# Is the topological space $\mathbb{R}$ sequential?

A topological space is called a sequential space if a set $A ⊂ X$ is closed if and only if together with any sequence it contains all its limits.

A topological space is called a Frechet space, if for $A \subset X$ and $x \in \overline{A}$, there is a sequential of points $A$ s.t converges to $x$.

A topological space is called a US-space provided that each convergent sequence has a unique limit.

(1) Is the topological space $\mathbb{R}$ sequential? Is there a sequential closed (or open) subset in $\mathbb{R}$?

(2) Is the topological space $\mathbb{R}$ Freshet space? or $US$ ?

(3) Is the product of sequential space, also sequential space?

$\Bbb R$ is a metric space, so it is automatically Fréchet and hence sequential. Its closed subsets are all sequentially closed, and its open subsets are all sequentially open. It is Hausdorff, so it is automatically $US$. This post to Dan Ma’s Topology Blog contains an example of a non-sequential product of two sequential spaces. (In fact one of the factors is even first countable, and the other is Fréchet, so they are sequential in a very strong way.)

• Is $[0,\omega_1)$ a non closed countably compact in $\mathbb{R}$?If the answer is yes, so $\mathbb{R}$ is not strongly $T_B$ space. Since strongly $T_B$ space is $T_B$, it follow that $\mathbb{R}$ is not $T_B$, but it is in contradiction with $T_B$ space $\mathbb{R}$. Is it right?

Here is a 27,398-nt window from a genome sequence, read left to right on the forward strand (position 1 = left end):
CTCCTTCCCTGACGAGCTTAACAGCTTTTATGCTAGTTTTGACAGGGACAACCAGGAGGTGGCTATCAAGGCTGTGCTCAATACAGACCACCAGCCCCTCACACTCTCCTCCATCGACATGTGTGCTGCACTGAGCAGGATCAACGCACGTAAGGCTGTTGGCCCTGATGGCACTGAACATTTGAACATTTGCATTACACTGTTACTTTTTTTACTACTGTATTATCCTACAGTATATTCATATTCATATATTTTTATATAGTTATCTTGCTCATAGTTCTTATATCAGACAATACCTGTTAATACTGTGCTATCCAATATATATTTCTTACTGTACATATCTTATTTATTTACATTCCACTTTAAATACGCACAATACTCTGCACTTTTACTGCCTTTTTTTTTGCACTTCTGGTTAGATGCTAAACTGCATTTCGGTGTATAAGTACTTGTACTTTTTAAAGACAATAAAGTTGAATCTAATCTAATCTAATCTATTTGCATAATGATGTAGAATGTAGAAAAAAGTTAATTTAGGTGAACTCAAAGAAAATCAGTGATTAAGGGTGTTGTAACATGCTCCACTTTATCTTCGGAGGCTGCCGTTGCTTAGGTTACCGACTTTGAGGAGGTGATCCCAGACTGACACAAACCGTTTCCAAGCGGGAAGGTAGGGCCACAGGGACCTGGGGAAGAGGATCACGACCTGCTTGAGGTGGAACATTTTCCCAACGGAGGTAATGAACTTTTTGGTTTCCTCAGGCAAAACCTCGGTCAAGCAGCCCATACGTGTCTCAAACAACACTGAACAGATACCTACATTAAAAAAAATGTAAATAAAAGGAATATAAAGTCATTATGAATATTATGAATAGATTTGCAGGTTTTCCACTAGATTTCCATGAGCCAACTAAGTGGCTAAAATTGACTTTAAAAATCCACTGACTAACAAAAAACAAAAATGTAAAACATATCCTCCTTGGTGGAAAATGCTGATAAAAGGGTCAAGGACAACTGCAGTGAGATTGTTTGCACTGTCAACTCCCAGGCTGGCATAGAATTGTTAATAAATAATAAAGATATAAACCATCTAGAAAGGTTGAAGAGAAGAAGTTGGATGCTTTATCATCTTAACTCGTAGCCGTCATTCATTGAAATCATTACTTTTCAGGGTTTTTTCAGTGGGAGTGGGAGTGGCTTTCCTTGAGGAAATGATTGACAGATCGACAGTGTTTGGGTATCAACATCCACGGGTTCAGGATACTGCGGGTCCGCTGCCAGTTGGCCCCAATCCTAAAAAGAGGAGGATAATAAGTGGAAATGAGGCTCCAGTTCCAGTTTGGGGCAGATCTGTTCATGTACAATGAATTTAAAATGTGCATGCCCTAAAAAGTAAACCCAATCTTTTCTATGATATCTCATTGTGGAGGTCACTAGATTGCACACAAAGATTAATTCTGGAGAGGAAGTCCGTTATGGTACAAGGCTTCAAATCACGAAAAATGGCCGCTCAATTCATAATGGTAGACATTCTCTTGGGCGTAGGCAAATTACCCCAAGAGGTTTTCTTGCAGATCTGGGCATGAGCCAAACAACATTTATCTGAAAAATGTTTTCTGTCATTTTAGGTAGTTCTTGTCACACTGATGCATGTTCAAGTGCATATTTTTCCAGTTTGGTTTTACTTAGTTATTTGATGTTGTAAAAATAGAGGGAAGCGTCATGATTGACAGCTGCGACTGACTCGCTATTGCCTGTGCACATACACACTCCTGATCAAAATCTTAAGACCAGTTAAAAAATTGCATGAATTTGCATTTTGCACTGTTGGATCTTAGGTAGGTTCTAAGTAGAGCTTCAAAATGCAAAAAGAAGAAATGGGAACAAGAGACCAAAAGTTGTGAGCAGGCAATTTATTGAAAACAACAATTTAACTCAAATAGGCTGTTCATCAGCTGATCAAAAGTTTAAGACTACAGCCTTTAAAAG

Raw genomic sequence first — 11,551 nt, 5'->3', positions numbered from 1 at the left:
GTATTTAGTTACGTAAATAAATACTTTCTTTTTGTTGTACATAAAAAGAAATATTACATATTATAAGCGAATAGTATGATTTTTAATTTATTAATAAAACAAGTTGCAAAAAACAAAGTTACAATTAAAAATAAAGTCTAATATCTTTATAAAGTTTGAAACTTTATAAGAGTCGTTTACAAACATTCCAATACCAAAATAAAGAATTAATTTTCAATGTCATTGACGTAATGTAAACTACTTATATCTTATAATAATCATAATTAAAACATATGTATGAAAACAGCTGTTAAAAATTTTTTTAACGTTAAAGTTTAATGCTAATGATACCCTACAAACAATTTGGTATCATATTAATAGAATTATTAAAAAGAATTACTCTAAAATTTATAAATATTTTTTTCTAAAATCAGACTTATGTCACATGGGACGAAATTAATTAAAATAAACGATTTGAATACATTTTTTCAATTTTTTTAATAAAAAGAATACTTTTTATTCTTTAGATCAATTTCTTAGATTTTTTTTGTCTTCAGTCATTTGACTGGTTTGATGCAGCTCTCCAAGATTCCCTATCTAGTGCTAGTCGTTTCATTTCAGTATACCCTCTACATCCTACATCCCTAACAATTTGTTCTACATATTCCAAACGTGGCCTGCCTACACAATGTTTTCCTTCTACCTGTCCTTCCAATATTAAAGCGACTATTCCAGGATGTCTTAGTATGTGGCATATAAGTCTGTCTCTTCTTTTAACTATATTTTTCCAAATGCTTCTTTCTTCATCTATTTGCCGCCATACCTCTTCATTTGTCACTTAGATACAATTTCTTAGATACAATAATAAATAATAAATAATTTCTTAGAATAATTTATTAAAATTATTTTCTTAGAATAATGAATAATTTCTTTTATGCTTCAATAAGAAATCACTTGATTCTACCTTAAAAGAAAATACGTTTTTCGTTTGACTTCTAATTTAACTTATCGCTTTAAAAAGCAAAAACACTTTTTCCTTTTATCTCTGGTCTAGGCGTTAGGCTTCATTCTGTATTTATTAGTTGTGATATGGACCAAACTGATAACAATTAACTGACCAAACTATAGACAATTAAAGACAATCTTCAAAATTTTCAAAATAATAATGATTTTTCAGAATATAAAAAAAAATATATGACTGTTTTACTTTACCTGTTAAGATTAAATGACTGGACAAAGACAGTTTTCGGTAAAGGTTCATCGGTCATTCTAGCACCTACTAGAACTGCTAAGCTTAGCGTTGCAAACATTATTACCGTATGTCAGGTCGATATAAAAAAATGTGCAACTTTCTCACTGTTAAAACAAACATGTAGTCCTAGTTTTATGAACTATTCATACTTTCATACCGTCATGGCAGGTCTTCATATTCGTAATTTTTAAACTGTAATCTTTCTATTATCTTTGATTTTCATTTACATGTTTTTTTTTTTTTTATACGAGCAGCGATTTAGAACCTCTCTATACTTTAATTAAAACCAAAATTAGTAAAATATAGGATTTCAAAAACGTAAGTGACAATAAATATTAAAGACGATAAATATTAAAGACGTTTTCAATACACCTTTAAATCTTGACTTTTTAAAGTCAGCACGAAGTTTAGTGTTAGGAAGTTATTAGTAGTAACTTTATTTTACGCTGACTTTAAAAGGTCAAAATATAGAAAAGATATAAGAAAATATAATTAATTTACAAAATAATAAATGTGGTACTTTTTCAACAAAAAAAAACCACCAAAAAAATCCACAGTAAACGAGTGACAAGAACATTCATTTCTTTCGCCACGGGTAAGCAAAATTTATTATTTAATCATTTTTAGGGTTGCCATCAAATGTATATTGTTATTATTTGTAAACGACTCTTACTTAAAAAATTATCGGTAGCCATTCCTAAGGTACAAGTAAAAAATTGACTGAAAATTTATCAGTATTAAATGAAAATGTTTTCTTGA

– Ebi
Commented Oct 17, 2013 at 19:58
• @Ebi: $[0,\omega_1)$ cannot be embedded in $\Bbb R$. Commented Oct 17, 2013 at 20:00
• could you give more explain?Thanks.
– Ebi
Commented Oct 17, 2013 at 20:14
• @Ebi: One way to see it is to observe that $[0,\omega_1)$ is not Lindelöf: $\{[0,\alpha):\alpha<\omega_1\}$ is an open cover of $[0,\omega_1)$ with no countable subcover. $\Bbb R$, on the other hand, is second countable, so it’s hereditarily Lindelöf: every subspace of $\Bbb R$ is Lindelöf. Thus, $\Bbb R$ cannot have a subspace homeomorphic to $[0,\omega_1)$. Commented Oct 17, 2013 at 20:16
• In cofinite topology space (X,$\tau$),$X$ is compact and $T_1$, but is not $US$ space.But it is not true for $\mathbb{R}$, why? or even in cocountably topology on $\mathbb{R}$, space $\mathbb{R}$ is $US$ and non- Hausdorff.(I mean, generally $\mathbb{R}$ is not $US$ or Hausdorff. Is it right?)
– Ebi
Commented Oct 18, 2013 at 8:05